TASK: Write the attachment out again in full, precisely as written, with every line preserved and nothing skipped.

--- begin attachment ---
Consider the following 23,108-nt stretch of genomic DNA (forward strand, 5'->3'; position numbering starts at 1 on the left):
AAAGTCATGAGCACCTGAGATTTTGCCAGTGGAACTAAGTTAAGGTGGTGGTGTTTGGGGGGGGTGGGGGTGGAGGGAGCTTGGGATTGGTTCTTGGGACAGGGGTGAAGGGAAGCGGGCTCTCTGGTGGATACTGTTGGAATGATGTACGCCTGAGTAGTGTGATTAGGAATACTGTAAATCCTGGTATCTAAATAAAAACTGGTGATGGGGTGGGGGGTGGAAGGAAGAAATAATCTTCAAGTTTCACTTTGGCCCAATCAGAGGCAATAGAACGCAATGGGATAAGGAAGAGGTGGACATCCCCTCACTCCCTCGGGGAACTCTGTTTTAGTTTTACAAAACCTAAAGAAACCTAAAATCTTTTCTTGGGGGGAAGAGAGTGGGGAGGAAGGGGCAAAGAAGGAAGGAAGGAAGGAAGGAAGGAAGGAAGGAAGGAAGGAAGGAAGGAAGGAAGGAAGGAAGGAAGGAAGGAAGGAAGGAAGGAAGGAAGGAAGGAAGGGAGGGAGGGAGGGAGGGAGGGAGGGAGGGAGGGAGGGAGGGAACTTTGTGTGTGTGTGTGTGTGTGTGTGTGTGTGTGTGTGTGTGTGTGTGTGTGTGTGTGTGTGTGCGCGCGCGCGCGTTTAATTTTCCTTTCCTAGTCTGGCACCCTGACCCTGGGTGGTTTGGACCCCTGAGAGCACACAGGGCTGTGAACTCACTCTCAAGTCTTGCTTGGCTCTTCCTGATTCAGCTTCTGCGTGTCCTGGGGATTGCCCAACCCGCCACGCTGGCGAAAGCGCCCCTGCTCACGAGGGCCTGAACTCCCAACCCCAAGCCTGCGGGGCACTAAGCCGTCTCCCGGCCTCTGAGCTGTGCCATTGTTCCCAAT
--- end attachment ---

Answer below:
Consider the following 23,108-nt stretch of genomic DNA (forward strand, 5'->3'; position numbering starts at 1 on the left):
AAAGTCATGAGCACCTGAGATTTTGCCAGTGGAACTAAGTTAAGGTGGTGGTGTTTGGGGGGGGTGGGGGTGGAGGGAGCTTGGGATTGGTTCTTGGGACAGGGGTGAAGGGAAGCGGGCTCTCTGGTGGATACTGTTGGAATGATGTACGCCTGAGTAGTGTGATTAGGAATACTGTAAATCCTGGTATCTAAATAAAAACTGGTGATGGGGTGGGGGGTGGAAGGAAGAAATAATCTTCAAGTTTCACTTTGGCCCAATCAGAGGCAATAGAACGCAATGGGATAAGGAAGAGGTGGACATCCCCTCACTCCCTCGGGGAACTCTGTTTTAGTTTTACAAAACCTAAAGAAACCTAAAATCTTTTCTTGGGGGGAAGAGAGTGGGGAGGAAGGGGCAAAGAAGGAAGGAAGGAAGGAAGGAAGGAAGGAAGGAAGGAAGGAAGGAAGGAAGGAAGGAAGGAAGGAAGGAAGGAAGGAAGGAAGGAAGGAAGGAAGGAAGGGAGGGAGGGAGGGAGGGAGGGAGGGAGGGAGGGAGGGAGGGAACTTTGTGTGTGTGTGTGTGTGTGTGTGTGTGTGTGTGTGTGTGTGTGTGTGTGTGTGTGTGTGTGCGCGCGCGCGCGTTTAATTTTCCTTTCCTAGTCTGGCACCCTGACCCTGGGTGGTTTGGACCCCTGAGAGCACACAGGGCTGTGAACTCACTCTCAAGTCTTGCTTGGCTCTTCCTGATTCAGCTTCTGCGTGTCCTGGGGATTGCCCAACCCGCCACGCTGGCGAAAGCGCCCCTGCTCACGAGGGCCTGAACTCCCAACCCCAAGCCTGCGGGGCACTAAGCCGTCTCCCGGCCTCTGAGCTGTGCCATTGTTCCCAAT